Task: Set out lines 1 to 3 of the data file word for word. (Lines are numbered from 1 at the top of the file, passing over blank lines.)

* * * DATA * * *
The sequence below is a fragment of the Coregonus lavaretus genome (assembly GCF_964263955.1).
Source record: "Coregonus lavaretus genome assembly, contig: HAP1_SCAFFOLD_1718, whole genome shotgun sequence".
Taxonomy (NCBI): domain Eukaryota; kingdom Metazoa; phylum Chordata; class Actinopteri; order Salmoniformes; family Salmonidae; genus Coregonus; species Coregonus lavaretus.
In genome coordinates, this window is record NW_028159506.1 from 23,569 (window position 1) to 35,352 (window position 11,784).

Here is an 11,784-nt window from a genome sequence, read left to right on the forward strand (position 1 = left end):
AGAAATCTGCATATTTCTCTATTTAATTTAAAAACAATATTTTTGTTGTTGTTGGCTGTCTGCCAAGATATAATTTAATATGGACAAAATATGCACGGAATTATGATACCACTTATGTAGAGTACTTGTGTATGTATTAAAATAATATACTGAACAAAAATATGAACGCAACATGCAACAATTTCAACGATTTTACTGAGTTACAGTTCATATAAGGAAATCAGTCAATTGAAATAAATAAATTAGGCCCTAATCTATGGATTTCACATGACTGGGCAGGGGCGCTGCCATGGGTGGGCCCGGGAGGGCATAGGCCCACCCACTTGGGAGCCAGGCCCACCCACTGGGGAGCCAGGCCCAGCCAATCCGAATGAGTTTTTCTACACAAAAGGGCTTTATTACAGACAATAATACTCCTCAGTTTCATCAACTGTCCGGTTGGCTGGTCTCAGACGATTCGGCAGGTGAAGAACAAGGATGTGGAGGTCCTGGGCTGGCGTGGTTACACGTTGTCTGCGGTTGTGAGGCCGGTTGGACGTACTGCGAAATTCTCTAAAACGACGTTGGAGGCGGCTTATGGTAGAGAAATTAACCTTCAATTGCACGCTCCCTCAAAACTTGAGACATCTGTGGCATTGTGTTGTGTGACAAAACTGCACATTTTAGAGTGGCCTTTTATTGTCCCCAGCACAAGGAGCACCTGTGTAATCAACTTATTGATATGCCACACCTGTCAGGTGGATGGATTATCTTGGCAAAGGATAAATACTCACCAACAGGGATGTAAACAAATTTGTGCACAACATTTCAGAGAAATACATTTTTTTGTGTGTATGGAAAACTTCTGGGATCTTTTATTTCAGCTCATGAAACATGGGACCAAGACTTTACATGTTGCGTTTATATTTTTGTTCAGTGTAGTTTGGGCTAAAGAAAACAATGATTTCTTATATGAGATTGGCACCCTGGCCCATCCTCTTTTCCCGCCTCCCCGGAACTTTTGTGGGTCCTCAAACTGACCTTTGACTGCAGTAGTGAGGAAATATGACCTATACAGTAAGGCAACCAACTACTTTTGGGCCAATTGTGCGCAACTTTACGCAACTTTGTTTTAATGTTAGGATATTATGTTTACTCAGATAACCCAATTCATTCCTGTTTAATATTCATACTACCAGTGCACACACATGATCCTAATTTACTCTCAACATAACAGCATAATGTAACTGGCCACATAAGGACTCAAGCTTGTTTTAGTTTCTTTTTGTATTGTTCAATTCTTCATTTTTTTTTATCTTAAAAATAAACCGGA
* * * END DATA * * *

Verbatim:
The sequence below is a fragment of the Coregonus lavaretus genome (assembly GCF_964263955.1).
Source record: "Coregonus lavaretus genome assembly, contig: HAP1_SCAFFOLD_1718, whole genome shotgun sequence".
Taxonomy (NCBI): domain Eukaryota; kingdom Metazoa; phylum Chordata; class Actinopteri; order Salmoniformes; family Salmonidae; genus Coregonus; species Coregonus lavaretus.